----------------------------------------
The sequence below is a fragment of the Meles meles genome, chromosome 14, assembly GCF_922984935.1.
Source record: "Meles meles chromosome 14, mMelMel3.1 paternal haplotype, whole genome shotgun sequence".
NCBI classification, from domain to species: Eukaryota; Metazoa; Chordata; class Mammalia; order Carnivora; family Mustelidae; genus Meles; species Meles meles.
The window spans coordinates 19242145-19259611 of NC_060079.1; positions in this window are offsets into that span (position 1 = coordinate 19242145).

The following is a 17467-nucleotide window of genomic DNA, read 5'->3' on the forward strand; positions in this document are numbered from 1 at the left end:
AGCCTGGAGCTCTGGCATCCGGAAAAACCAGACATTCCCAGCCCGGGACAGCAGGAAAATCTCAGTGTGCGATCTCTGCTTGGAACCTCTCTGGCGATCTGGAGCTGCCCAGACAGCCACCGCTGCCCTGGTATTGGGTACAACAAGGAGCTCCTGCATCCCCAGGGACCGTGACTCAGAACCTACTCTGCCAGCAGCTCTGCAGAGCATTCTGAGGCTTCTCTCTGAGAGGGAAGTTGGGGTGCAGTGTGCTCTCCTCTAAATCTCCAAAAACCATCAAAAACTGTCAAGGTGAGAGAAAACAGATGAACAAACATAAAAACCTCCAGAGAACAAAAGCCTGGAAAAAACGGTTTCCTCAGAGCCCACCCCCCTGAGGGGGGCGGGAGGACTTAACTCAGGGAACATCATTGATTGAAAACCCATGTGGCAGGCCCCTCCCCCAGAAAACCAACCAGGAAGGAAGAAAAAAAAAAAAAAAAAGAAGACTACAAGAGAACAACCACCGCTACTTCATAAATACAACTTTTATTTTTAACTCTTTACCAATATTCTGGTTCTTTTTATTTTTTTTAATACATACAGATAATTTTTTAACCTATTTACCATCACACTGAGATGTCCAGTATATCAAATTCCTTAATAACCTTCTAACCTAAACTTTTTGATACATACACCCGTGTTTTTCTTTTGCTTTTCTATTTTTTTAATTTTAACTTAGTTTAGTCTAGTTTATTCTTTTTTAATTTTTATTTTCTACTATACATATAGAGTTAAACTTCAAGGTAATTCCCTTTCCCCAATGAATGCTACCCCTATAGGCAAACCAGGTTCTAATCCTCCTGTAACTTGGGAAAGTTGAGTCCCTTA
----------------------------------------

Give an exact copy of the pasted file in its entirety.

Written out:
The sequence below is a fragment of the Meles meles genome, chromosome 14, assembly GCF_922984935.1.
Source record: "Meles meles chromosome 14, mMelMel3.1 paternal haplotype, whole genome shotgun sequence".
NCBI classification, from domain to species: Eukaryota; Metazoa; Chordata; class Mammalia; order Carnivora; family Mustelidae; genus Meles; species Meles meles.
The window spans coordinates 19242145-19259611 of NC_060079.1; positions in this window are offsets into that span (position 1 = coordinate 19242145).

The following is a 17467-nucleotide window of genomic DNA, read 5'->3' on the forward strand; positions in this document are numbered from 1 at the left end:
AGCCTGGAGCTCTGGCATCCGGAAAAACCAGACATTCCCAGCCCGGGACAGCAGGAAAATCTCAGTGTGCGATCTCTGCTTGGAACCTCTCTGGCGATCTGGAGCTGCCCAGACAGCCACCGCTGCCCTGGTATTGGGTACAACAAGGAGCTCCTGCATCCCCAGGGACCGTGACTCAGAACCTACTCTGCCAGCAGCTCTGCAGAGCATTCTGAGGCTTCTCTCTGAGAGGGAAGTTGGGGTGCAGTGTGCTCTCCTCTAAATCTCCAAAAACCATCAAAAACTGTCAAGGTGAGAGAAAACAGATGAACAAACATAAAAACCTCCAGAGAACAAAAGCCTGGAAAAAACGGTTTCCTCAGAGCCCACCCCCCTGAGGGGGGCGGGAGGACTTAACTCAGGGAACATCATTGATTGAAAACCCATGTGGCAGGCCCCTCCCCCAGAAAACCAACCAGGAAGGAAGAAAAAAAAAAAAAAAAAGAAGACTACAAGAGAACAACCACCGCTACTTCATAAATACAACTTTTATTTTTAACTCTTTACCAATATTCTGGTTCTTTTTATTTTTTTTAATACATACAGATAATTTTTTAACCTATTTACCATCACACTGAGATGTCCAGTATATCAAATTCCTTAATAACCTTCTAACCTAAACTTTTTGATACATACACCCGTGTTTTTCTTTTGCTTTTCTATTTTTTTAATTTTAACTTAGTTTAGTCTAGTTTATTCTTTTTTAATTTTTATTTTCTACTATACATATAGAGTTAAACTTCAAGGTAATTCCCTTTCCCCAATGAATGCTACCCCTATAGGCAAACCAGGTTCTAATCCTCCTGTAACTTGGGAAAGTTGAGTCCCTTA